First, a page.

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CDC calls for K-12 schools to reopen

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The Centers for Disease Control and Prevention (CDC) on Friday called for grade schools and secondary schools across the country to reopen safely and as soon as possible for in-person instruction in a lengthy set of new guidelines.

The new recommendations come as the nation debates students back to schools for in-person learning, as virtual learning has had broadly negative impacts on students’ mental health and academic performance, as well as making life difficult for parents who have had to adjust to having their children at home and a whole new work life.

“It is critical for schools to open as safely and as soon as possible, and remain open, to achieve the benefits of in-person learning and key support services,” the CDC stated in the new guidelines. “All community members, students, families, teachers, and school staff should take actions to protect themselves and others where they live, work, learn, and play.”

In the guidelines, the CDC laid out “five key mitigation strategies” to help reopen K-12 schools safely. Those five key strategies are: everybody wearing masks and wearing them correctly; social distancing; washing hands; cleaning facilities and bolstering ventilation; and practicing contact tracing and quarantining.

While policies such as mask-wearing and social distancing have been recommended by the CDC before in previous guidelines, this time the CDC is more assertively calling on schools to practice them.

The CDC emphasized that such schools should be reopened before nonessential businesses and activities are and that they should be the last to shut down when state and local governments enact COVID-19 restrictions.

“I want to be clear, with this operational strategy, CDC is not mandating that schools reopen. These recommendations simply provide schools a long-needed roadmap for how to do so safely under different levels of disease in the community,” CDC Director Dr. Rochelle Walensky said at a Friday press briefing.

“We also know that some schools are already providing in-person instruction and we want them to be able to continue to do this, but we know that some are not following the recommended mitigation strategies we know to work,” Walensky added. “For these schools, we are not mandating that they close; rather, we are providing these recommendations and highlighting the science behind them to help schools create an environment that is safe for schools, students, teachers and staff.”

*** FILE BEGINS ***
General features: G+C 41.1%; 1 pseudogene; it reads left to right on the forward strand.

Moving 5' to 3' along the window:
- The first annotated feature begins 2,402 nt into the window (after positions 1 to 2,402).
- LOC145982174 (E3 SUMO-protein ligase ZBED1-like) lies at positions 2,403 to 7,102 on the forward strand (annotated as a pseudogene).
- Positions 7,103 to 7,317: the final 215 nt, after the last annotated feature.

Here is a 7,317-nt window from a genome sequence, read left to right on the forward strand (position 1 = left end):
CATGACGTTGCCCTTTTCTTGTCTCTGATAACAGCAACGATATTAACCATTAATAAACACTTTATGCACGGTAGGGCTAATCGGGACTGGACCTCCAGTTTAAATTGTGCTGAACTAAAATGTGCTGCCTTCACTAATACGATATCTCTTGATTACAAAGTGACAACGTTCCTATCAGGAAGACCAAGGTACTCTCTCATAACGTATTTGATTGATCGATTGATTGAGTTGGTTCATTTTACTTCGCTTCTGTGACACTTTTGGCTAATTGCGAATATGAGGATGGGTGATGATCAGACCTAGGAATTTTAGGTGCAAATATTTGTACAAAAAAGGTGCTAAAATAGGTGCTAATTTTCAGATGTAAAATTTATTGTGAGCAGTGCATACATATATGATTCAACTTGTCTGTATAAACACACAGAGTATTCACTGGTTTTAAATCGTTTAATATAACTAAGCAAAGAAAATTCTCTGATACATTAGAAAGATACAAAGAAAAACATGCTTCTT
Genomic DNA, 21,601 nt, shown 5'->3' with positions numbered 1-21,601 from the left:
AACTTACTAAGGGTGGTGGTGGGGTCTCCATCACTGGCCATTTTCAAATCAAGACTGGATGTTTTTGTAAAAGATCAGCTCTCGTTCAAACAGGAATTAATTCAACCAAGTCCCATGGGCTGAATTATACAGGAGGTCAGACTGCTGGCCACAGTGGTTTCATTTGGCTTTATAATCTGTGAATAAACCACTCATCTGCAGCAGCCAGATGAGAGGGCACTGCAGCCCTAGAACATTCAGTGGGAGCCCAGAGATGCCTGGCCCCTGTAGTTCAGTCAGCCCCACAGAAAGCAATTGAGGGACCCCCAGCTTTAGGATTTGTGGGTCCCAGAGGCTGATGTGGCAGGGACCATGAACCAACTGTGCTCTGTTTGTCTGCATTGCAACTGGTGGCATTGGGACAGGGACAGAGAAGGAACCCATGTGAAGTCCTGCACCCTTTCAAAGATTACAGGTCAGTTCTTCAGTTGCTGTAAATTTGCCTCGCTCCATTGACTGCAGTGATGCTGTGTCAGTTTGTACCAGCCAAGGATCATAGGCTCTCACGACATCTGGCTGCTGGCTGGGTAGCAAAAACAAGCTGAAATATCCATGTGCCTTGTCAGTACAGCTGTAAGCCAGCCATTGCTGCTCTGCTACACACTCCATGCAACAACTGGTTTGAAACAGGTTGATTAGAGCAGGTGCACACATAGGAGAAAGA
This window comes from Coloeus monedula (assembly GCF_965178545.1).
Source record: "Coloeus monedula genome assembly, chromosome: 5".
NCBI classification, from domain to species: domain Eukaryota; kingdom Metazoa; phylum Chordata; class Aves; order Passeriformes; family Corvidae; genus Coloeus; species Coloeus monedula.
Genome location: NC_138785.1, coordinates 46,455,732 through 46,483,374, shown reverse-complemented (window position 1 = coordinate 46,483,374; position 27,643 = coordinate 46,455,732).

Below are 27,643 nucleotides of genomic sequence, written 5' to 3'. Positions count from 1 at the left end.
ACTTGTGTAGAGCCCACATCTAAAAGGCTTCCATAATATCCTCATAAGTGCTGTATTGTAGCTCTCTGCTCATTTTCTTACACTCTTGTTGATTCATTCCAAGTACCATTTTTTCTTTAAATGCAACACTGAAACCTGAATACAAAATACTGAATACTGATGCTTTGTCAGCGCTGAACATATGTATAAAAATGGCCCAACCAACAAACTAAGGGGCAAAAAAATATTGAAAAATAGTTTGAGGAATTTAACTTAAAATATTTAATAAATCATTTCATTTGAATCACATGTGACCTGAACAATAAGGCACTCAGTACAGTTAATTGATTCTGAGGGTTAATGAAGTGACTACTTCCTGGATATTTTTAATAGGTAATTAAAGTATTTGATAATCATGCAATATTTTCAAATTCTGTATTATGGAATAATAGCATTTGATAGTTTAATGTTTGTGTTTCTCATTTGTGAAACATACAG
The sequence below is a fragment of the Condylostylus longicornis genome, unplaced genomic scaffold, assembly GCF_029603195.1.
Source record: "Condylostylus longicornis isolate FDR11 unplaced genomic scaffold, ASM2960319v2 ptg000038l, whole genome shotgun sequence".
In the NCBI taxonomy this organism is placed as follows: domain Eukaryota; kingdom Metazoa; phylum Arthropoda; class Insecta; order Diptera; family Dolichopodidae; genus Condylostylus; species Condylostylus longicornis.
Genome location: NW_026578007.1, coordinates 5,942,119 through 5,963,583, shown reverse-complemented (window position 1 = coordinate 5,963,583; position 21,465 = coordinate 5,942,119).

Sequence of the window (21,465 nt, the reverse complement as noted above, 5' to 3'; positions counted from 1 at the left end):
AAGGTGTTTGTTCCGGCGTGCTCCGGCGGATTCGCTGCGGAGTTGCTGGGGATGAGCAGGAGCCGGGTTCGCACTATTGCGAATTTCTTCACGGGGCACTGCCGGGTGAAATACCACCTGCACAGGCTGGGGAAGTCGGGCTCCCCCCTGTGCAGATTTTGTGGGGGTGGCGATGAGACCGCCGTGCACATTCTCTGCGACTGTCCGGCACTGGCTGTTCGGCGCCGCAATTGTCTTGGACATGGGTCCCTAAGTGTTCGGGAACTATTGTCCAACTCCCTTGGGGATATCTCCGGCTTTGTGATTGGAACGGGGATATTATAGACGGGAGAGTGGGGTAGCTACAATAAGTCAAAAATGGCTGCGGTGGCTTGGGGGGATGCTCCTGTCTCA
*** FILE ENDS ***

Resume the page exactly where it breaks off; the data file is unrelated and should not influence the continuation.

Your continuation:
While the Biden administration has been calling for K-12 schools to reopen soon and safely, specifically most of them within his first 100 days, teachers unions across the country have been pushing back against reopening until more protections are put in place and testing and vaccinations for teachers become more available.

Last week, though, Walensky said during a White House press briefing that vaccinating is “not a prerequisite” for safely reopening schools.

“There is increasing data to suggest that schools can safely reopen and that safe reopening does not suggest that teachers need to be vaccinated,” she told reporters.

You can follow Douglas Braff on Twitter @Douglas_P_Braff.

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Cuomo says he’ll ‘fully cooperate’ with NY AG’s review of sexual harassment claims

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New York Gov. Andrew Cuomo (D) said Wednesday that he will “fully cooperate” with the state attorney general’s independent review into sexual harassment allegations made against the currently scandal-ridden governor, saying, “I fully support a woman’s right to come forward.”

Last Wednesday, Lindsey Boylan, who served in his administration for over three years, accused Cuomo of suggesting to her on a 2017 flight that they play strip poker, inappropriate touching, and kissing her on the lips without her consent.

RELATED: ‘Let’s play strip poker’: Fmr. Cuomo aide accuses NY governor of sexual harassment

Following Boylan’s accusations, 25-year-old Charlotte Bennett alleged the governor indicated interest in having an affair with her while she was serving in his administration as a health policy adviser. In a Saturday New York Times report, Bennett told the newspaper that Cuomo asked her if she had “ever been with an older man,” adding that “age doesn’t matter” in relationships.